Each and every year audiences in English-language territories are presented with a small handful of French romantic comedies to indulge in, and the vast majority maintain an ineffable sense of charm and enchantment, mawkish in their execution, but with a minimum contrivance; endearing and affectionate in their abiding to the tropes of the genre. Up For Love is the latest to hit screens outside of the European nation, and while the film thrives off a paramount gimmick, it’s one that wears somewhat thin as we progress throughout the narrative.
Virginie Efira plays Diane, a lawyer going through a tumultuous breakup with her ex-partner and colleague Bruno (Cedric Kahn). Amidst a row in a public setting, she hurries home, only to discover she had left her phone in a restaurant. But then she receives a call on the house number, and Alexandre (Jean Dujardin), the man who found her mobile, is attempting to arrange a means of returning it to her – and so proposes a date. After much flirting over the phone Diane anticipates a charming, handsome man to sweep her off her feet – and she’s not wrong. The only thing she hadn’t anticipated, however, is that he would be four foot tall. As they get to know each other and realise they share feelings for one another, Diane knows she must overcomer societal prejudices to enter into a relationship, which she finds harder than she had anticipated.
Though featuring a handful of indelible sequences that revel in the unspeakable charm that illuminates so much of the romantic cinema to derive from this particular region – such as the scene at a house party where the pair share their first dance to a disco track – regrettably the feature remains littered with cliched, unbearably sentimental scenes that abide by formula in a way that is frustrating and restrictive; not to mention the horrible choice of music that makes up this unfavourable soundtrack. Nonetheless, there remains an intriguing study on society, addressing our own internal conceitedness, to pose a hypothetical scenario as we question whether we too could date somebody who isn’t of a normal stature. However the frivolous approach taken by director Laurent Tirard persistently undermines the aforementioned comment on humanity, struggling to quite find a compatible balance between the romantic elements, and the more pointed take on the modern world.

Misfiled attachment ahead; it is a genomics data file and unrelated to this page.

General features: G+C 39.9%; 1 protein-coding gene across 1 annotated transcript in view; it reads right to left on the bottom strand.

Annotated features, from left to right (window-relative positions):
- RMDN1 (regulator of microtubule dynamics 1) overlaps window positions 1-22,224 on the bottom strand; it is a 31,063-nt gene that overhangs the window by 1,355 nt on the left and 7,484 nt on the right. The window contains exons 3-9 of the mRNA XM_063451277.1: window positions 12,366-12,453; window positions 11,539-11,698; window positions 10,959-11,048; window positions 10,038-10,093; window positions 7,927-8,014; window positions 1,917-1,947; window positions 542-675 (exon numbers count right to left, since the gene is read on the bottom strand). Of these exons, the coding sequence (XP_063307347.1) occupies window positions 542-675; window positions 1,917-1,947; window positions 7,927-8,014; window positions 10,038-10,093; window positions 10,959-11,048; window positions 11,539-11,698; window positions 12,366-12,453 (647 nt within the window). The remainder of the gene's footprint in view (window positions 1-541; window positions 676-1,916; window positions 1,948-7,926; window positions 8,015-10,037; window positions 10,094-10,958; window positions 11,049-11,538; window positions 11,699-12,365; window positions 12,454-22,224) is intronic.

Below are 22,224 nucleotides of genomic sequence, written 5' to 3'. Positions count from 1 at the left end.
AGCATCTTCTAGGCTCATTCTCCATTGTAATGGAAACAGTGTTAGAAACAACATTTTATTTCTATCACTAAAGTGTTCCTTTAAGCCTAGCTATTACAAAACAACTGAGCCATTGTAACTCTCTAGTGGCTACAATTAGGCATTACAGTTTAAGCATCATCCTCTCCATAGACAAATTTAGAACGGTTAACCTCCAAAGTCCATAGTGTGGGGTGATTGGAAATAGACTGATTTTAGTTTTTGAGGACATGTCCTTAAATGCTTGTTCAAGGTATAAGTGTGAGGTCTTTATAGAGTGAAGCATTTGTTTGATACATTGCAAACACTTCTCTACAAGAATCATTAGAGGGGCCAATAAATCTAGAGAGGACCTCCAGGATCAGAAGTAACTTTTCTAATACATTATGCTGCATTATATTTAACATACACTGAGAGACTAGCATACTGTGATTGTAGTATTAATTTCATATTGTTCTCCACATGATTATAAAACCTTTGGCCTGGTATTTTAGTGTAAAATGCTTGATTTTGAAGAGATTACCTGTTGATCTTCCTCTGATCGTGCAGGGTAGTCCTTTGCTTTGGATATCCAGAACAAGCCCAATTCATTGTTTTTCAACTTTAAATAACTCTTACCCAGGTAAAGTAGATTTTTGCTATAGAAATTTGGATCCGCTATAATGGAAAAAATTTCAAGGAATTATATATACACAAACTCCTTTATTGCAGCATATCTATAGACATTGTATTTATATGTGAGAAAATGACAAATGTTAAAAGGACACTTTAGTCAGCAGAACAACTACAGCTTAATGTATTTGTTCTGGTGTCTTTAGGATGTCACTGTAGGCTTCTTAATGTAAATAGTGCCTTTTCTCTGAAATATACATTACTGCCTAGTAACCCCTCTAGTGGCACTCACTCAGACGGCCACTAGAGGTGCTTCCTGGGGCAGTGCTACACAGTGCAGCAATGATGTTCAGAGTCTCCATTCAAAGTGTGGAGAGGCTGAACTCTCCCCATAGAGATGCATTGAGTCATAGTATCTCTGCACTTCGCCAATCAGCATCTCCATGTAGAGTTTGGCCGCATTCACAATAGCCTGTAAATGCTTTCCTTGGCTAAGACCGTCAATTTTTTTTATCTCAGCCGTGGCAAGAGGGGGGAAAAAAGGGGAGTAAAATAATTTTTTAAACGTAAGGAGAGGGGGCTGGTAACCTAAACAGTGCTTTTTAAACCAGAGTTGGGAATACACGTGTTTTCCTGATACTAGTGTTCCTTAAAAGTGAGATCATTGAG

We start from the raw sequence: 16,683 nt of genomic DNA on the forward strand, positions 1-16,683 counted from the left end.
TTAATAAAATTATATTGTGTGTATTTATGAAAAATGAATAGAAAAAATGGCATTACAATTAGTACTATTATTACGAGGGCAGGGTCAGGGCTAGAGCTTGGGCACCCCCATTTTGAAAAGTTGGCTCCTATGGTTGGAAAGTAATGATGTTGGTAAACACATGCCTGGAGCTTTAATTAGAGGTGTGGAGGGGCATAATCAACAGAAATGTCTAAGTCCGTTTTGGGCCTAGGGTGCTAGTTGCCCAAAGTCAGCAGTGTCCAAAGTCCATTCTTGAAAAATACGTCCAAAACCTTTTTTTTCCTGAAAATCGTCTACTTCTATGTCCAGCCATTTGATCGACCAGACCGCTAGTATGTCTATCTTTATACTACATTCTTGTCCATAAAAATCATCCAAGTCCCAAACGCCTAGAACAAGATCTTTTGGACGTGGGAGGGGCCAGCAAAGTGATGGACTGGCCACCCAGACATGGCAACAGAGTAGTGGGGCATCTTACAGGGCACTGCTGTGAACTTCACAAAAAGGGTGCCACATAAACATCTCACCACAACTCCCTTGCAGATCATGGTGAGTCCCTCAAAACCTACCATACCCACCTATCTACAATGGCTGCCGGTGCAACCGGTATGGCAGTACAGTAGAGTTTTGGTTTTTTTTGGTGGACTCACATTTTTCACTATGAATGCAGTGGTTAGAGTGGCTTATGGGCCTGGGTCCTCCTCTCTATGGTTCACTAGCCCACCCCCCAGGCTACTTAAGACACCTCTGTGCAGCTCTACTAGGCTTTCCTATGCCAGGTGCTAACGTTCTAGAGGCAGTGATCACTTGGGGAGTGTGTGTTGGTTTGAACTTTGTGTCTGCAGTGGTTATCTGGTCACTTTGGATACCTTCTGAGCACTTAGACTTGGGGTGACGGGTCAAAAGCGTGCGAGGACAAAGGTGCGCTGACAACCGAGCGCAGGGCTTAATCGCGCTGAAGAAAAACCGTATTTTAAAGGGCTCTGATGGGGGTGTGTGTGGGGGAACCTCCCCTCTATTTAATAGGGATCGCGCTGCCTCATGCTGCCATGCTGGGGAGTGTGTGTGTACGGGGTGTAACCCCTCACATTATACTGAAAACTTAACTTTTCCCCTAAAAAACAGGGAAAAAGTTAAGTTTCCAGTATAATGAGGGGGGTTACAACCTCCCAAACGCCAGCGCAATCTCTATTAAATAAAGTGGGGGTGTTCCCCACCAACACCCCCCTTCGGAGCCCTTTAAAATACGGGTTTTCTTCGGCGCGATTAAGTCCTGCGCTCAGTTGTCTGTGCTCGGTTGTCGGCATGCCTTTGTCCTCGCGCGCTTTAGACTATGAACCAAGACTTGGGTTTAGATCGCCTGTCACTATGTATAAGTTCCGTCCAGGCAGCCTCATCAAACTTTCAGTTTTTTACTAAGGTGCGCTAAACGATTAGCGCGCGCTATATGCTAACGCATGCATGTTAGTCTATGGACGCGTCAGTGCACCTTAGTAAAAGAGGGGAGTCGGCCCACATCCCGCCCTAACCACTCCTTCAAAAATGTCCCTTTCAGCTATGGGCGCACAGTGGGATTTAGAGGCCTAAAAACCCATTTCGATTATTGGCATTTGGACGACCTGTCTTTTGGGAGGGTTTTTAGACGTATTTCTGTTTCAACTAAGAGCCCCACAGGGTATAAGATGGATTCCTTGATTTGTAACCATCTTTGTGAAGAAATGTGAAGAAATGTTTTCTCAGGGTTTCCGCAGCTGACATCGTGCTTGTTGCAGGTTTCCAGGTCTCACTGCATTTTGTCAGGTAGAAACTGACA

Thankfully the film is saved, on many occasions, by the sheer likability of Efira, who carries this feature with a certain subtlety. While she’s matched at every corner by Dujardin, an actor who has an unrelenting outpour of charisma. Which, given the very nature of this narrative, is completely essential in allowing the story to unfold and to work, as we simply can’t think of any good reason why she shouldn’t date this gentle, kind and beguiling man, which adds to the internal conflict not only within the protagonist, but ourselves.